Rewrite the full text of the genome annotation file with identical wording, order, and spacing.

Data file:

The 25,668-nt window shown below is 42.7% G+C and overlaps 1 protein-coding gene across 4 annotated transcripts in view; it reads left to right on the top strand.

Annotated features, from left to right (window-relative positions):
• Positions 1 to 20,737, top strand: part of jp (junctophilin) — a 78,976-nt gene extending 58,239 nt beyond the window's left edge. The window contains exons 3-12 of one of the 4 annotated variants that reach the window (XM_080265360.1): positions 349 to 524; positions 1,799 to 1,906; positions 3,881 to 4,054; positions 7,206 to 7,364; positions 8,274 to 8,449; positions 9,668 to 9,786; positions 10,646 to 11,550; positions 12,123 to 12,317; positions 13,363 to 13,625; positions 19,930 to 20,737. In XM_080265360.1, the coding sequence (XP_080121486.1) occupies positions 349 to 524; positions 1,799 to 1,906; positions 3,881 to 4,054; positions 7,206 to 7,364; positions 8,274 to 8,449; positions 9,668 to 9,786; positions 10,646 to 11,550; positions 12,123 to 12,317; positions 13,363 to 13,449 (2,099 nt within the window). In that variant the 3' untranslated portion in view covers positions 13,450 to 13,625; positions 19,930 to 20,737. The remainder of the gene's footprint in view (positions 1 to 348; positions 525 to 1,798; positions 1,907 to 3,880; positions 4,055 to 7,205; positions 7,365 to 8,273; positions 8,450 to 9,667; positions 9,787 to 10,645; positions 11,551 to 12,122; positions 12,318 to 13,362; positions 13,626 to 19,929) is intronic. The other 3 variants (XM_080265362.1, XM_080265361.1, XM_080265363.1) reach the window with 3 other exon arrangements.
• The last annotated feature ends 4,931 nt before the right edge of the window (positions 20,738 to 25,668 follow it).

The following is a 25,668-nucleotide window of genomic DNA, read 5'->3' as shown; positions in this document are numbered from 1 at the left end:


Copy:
The 25,668-nt window shown below is 42.7% G+C and overlaps 1 protein-coding gene across 4 annotated transcripts in view; it reads left to right on the top strand.

Annotated features, from left to right (window-relative positions):
• Positions 1 to 20,737, top strand: part of jp (junctophilin) — a 78,976-nt gene extending 58,239 nt beyond the window's left edge. The window contains exons 3-12 of one of the 4 annotated variants that reach the window (XM_080265360.1): positions 349 to 524; positions 1,799 to 1,906; positions 3,881 to 4,054; positions 7,206 to 7,364; positions 8,274 to 8,449; positions 9,668 to 9,786; positions 10,646 to 11,550; positions 12,123 to 12,317; positions 13,363 to 13,625; positions 19,930 to 20,737. In XM_080265360.1, the coding sequence (XP_080121486.1) occupies positions 349 to 524; positions 1,799 to 1,906; positions 3,881 to 4,054; positions 7,206 to 7,364; positions 8,274 to 8,449; positions 9,668 to 9,786; positions 10,646 to 11,550; positions 12,123 to 12,317; positions 13,363 to 13,449 (2,099 nt within the window). In that variant the 3' untranslated portion in view covers positions 13,450 to 13,625; positions 19,930 to 20,737. The remainder of the gene's footprint in view (positions 1 to 348; positions 525 to 1,798; positions 1,907 to 3,880; positions 4,055 to 7,205; positions 7,365 to 8,273; positions 8,450 to 9,667; positions 9,787 to 10,645; positions 11,551 to 12,122; positions 12,318 to 13,362; positions 13,626 to 19,929) is intronic. The other 3 variants (XM_080265362.1, XM_080265361.1, XM_080265363.1) reach the window with 3 other exon arrangements.
• The last annotated feature ends 4,931 nt before the right edge of the window (positions 20,738 to 25,668 follow it).

The following is a 25,668-nucleotide window of genomic DNA, read 5'->3' as shown; positions in this document are numbered from 1 at the left end: